His hand landed in something damp, a thin layer of moisture that lay snug on the wall. Ignoring the throbbing in his left knee, which had collided with a (now-broken) set of hair straighteners, Jason instead moved attention to his hand. Even in the dark, he could just make out a slight discolouration across his palm. He stood, finally feeling the pain in his knee, and hobbled to the IKEA floor lamp, the wonderfully-named Holmö. Turning it on with a stomp, he took one look at his hand and uttered an expletive that would have caused another ‘debate’, had Maria still been there instead of halfway to Hammersmith. His palm was stained a distinctive mustard yellow.

Shuffling across the room, back to where he had taken a tumble, Jason peeked, curiously, around the corner of the bed. There was a triangle of mould slowly engulfing the corner of the room, the off-white paint barely visible under patches of yellow slime. Jason offered a variation on his previous curse and sighed. Thankfully, the fungus was happily staying on Maria’s side of the bed, so Jason was quite content to leave it. After vigorously scrubbing his hand in the bathroom, replacing the yellow with a much more fetching sore red, he turned off Holmö and went to bed, sleeping surprisingly soundly for a man who, not two hours earlier, had been called a “pitiful excuse for a man” by the love of his life.

The following afternoon, when Jason finally awoke, two things had happened. First, the mould had expanded a little, and was now touching the top of the skirting board. Second, Jason had received a text message from Maria. He had always appreciated her blunt, to-the-point nature, but even he felt that a message entirely consisting of the work “PRICK” was pushing it a little. Even though she had a point, it still irked him a little.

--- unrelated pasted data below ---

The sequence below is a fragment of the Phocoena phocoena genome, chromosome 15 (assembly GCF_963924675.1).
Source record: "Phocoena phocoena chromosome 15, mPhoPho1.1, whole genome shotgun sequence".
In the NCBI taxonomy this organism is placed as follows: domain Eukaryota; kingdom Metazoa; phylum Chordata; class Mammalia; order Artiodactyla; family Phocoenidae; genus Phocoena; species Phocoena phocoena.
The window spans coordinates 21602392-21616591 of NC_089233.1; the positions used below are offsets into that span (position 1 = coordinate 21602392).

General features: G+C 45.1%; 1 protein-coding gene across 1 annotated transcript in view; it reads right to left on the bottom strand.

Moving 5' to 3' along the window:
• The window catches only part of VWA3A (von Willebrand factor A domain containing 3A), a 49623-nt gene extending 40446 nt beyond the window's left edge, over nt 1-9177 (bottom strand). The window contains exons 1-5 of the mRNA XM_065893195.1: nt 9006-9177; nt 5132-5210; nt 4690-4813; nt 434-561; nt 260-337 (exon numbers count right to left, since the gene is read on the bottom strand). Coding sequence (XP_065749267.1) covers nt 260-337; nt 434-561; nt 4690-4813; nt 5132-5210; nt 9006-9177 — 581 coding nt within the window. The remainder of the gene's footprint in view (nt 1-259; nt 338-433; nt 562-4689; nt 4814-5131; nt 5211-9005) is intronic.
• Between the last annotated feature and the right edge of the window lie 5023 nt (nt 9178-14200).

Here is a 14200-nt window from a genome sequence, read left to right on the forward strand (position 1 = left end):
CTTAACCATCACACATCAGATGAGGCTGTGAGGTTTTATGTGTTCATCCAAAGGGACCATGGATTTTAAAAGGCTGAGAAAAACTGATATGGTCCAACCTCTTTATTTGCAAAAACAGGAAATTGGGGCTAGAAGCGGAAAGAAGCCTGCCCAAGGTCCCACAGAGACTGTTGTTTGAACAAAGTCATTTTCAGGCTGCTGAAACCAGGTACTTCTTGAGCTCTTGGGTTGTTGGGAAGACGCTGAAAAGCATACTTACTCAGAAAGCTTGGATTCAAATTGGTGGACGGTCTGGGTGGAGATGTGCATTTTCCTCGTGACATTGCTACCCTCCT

Thankfully, Jason had ways of managing his anger. They were, however, somewhat radical. He had tried keeping a diary, but his own chicken-scratch handwriting had caused him to break pens and rip notebooks. The primal scream method had worked, for a while, but had to stop after complaints from the surrounding flats about anti-social levels of noise at 2 AM. In spite of these setbacks, Jason had found ways to calm down. Generally, it consisted of stealthily committing terrible acts against those that wronged him.

Most of these acts were against Maria. He had started with simple plots of revenge; after an argument over the time he ‘flirted’ with a waitress, he had soaked her toothbrush in the toilet. After he tracked mud through the flat, he had, in an act of sabotage, spat in her contact lense solution. He opened her phone and deleted several contacts. He put ladders in her tights. He replaced her shampoo with washing up liquid. Jason liked to think that these minor acts of vandalism were what kept the relationship together.

This time, Jason had devised the perfect way to calm himself down and bring about the vengeance he so desired. He picked up the landline phone, careful to avoid the side that he had paid a homeless man to lick, and called Maria. Unsurprisingly, she did not answer. He left an apologetic voicemail, pleading for her to return and admitting to every fault he had been accused of the night before. Finally, he said that he would cook her dinner. It was going to the best meal she had ever had. Ten minutes later, a text received: “SEE YOU AT SIX”.

Jason left for ingredients. It was important for the meal to the perfect, and for the components to be flawless. He went to a trusted butcher for chicken breast and some merguez sausages, and to a greengrocer for sweet potatoes, peppers and a courgette. The most important ingredient, though, was already in the flat.

Finished with the necessary items, Jason returned home, and placed them in the refrigerator. He made sure that the meat was on a higher shelf, keeping its temperature marginally cooler. Dinner itself would take little time to prepare. Jason may not have seemed it, but he was an excellent cook. He had learnt many years ago that the ability to create satisfying dishes could get someone out of nearly any situation. All you needed was the right mixture of herbs and spices to ultimately achieve reconciliation. Jason had one particular spice in mind. He grabbed a bowl and a butter knife, and went into the bedroom.

* * * * *

That’s all, for now. I’ll be back with more fiction at some point, but for now, feel free to join me for NaNoWriMo. I’m writing The Last Playlist, a post-apocalyptic novel about a man who discovers what may be the last working CD player. Add me as a buddy, and we can awkwardly spur each other on for the whole of the month!